- The mark of a good team is that they win games they have no business winning. With under five minutes to go in the third, I don’t think many fans were expecting the Caps to get out of there with any points at all, and never mind two of them. The Caps’ never-say-quit attitude tonight is duly noted.
- Tomas Vokoun is going to get a pass from me for tonight’s obvious case of debut jitters. Historically, he’s a much better goalie than what he showed tonight. That might be the ugliest W of his career, but he did earn the win, fair and square, in the shootout. Some of the goals that got past him tonight will no doubt be routine saves by February. That said, debut jitters only get you off the hook once. He needs to do better when next he takes the paint.
- Lots of goals from the depth guys tonight. Just as well, because the stars seemed a little less bright tonight. Alex Ovechkin, you’re more than welcome to start lighting the lamp whenever you prefer.
- Oh, the power play. OH, the power play. Oh for SEVEN, the power play. The extra-man units were clearly in early-season form tonight. If the Caps can’t make the other team pay for their cheap shots on the scoreboard, then they’d better get used to taking a lot more cheap shots. And for that matter, tonight’s game wouldn’t even have gone into OT had the Caps gotten so much as a single PPG. I’d say that they at least didn’t give up any shorthanded goals against, but that would be damning with faint praise.
- The third and fourth line guys deserve a lot of credit for making the Bolts’ lives miserable when they were on the ice.
- Didn’t see the disallowed goal in the second from my vantage point. There was no red light, and the ref waved it off right away. Did not hear the explanation, though–the ref’s wireless mike sounded a little bit wonky tonight.
- Matt Hendricks is shootout gold. The man does more jukes on one shootout attempt than a month’s output at Wurlitzer.
- Alexander Semin in Round 3, for the whole kit-caboodle? Hey, it worked, so second-guess it I won’t. Semin seems to have come back this season acting (and playing) like he’s got something to prove. His passing tonight was better than I’ve seen in the past. He still has a ways to go, though: he was a team-worst -2 on the night, and that hooking penalty he took in overtime looked like it might turn out to be the deal-breaker. It wasn’t, though, and netting the clincher (though Hendricks had the GDG) has a way of making partial amends for an otherwise average night.
- Give the Caps all due credit for keeping the Bolts’ big names off the score sheet. Lecavalier, St. Louis, and Stamkos combined for the princely sum of zero points. ZERO. There’s something to be said for that.
- There is a standings penalty for winning games in a shootout. The two standings points are as good as any other two standings points, but winning in a shootout hurts you on the ROW (regulation/overtime wins) tie break. That doesn’t mean much when we haven’t even gotten to Halloween yet, but down the stretch, too many shootout wins can come back to bite you if you end up tied in points. I know it’s early, and I know it’s arcane, but as of right now, the Caps would be the mathematical 5 seed in the East, although their Southeast lead gives them the 3 spot for the moment.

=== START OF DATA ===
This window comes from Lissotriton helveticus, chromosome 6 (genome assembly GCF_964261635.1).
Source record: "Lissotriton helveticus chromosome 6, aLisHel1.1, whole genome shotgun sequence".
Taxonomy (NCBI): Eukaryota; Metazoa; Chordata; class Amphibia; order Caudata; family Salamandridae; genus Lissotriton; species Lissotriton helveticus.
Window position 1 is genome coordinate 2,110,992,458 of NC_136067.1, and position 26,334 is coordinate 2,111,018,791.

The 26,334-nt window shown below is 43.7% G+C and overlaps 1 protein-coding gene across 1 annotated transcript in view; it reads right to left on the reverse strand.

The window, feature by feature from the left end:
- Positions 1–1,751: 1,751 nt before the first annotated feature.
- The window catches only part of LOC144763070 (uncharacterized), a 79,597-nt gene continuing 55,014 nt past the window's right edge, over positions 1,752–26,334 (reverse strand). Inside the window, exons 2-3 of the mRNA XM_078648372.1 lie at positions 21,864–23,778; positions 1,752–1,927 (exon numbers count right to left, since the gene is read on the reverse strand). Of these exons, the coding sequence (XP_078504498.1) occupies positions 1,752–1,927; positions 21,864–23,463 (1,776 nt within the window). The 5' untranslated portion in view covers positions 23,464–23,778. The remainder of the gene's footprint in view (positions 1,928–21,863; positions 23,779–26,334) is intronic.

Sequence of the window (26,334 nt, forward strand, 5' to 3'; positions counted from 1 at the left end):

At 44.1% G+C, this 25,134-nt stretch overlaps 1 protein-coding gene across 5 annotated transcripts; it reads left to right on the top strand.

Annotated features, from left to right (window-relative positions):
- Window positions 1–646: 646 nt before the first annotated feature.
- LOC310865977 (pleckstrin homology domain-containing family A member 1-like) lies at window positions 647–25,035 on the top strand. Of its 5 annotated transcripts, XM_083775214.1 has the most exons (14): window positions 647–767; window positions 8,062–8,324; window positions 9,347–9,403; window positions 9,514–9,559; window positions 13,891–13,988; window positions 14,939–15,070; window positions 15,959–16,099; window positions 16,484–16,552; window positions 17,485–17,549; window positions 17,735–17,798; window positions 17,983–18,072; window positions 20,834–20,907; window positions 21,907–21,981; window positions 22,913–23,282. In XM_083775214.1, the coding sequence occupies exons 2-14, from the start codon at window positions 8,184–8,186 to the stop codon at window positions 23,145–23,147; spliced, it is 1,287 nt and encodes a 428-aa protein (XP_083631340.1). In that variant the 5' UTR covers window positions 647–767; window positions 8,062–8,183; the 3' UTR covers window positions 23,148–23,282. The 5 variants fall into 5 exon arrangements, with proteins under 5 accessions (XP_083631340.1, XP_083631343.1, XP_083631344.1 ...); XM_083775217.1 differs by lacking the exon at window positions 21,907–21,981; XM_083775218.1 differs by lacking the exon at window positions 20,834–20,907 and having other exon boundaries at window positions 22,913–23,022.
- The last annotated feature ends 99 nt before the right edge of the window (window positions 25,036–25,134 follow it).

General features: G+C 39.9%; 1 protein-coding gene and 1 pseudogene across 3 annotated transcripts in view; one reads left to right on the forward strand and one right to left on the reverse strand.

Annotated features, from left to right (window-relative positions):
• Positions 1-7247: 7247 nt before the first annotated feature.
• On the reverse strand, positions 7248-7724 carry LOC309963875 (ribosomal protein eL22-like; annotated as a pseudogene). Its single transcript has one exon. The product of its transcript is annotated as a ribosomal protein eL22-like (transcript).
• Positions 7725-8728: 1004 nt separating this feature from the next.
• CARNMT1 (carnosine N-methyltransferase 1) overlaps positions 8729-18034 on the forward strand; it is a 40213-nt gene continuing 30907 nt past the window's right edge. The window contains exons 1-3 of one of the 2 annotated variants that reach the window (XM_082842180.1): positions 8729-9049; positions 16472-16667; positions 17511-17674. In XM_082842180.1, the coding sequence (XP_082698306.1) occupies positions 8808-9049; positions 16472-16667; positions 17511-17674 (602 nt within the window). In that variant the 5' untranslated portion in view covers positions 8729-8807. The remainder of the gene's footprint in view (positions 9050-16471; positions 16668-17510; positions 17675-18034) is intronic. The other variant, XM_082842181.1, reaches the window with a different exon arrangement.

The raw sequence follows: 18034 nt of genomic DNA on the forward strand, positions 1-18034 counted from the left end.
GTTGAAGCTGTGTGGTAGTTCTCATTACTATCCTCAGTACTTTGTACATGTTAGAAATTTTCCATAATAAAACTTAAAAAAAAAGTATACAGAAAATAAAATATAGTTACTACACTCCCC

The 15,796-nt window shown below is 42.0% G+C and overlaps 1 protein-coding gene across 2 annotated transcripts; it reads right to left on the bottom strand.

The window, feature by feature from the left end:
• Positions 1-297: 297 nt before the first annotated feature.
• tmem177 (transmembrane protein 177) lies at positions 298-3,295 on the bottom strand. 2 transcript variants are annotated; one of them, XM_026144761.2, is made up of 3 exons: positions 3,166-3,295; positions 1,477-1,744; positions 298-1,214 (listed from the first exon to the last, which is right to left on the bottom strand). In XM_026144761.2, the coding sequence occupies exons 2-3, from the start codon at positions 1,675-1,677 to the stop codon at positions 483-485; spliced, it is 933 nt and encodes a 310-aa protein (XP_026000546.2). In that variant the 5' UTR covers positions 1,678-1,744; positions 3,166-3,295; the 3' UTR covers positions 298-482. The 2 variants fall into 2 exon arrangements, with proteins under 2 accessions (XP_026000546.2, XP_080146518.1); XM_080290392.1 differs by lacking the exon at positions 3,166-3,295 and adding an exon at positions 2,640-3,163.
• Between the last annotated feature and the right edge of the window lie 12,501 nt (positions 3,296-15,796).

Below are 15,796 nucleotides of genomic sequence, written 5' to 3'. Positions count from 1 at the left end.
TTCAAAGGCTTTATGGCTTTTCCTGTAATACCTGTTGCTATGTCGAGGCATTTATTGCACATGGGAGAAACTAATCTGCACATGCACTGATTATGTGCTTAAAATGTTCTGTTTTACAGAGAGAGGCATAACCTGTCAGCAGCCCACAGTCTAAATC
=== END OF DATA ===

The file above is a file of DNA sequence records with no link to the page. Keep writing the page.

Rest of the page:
- Next stop: Pittsburgh. It’s a bit early in the season, I think, to be renewing acquaintances with the tuxedoed terrors, but I’m not on the scheduling committee, so what can I say?
- All told, it was an ugly win, but it was a win no less, so on balance, it was a good night at the office for the boys in red.
THE CARDIAC CAPS ARE BACK IN TOWN!
For Those Who Missed Me October 9, 2011Posted by CapitalSpirit in Uncategorized.
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I don’t miss Opening Night easily.
Had a couple of people wondering where I was, so will post this and have done with it.
I was actually in the emergency room last night, dealing with a bad case of gastroenteritis. And I mean bad. Judging by the clock on my room’s wall, it would have been right in the middle of the national anthem when I engaged in some, shall we say, therapeutic ralphing. That’s what my nurse actually called it, by the way, with a bit of a grin. She’s seen it before, God love her.
So, if I’d actually been there, most of the first five rows of 417, and maybe even a few unlucky souls down on club, would have ended up with a dry cleaning bill, and housekeeping would have had less than 48 hours to Fabreeze the place to death. Just as well I wasn’t there, yes?
I’m feeling better, so I should be there Monday night as intended.
I’m told I missed a heck of a hockey game, so I’ll make sure I’m there for the rest of the home slate.
Your prayers and well-wishes are appreciated. See you all Monday night.–CS
2011-2012 Capitals Predictions: Part X, And Conclusion October 1, 2011Posted by CapitalSpirit in Uncategorized.
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Well, this is it…the day when I reveal the final two cards, my interpretation of them, and give my assessment of what that means for the Capitals’ forthcoming season.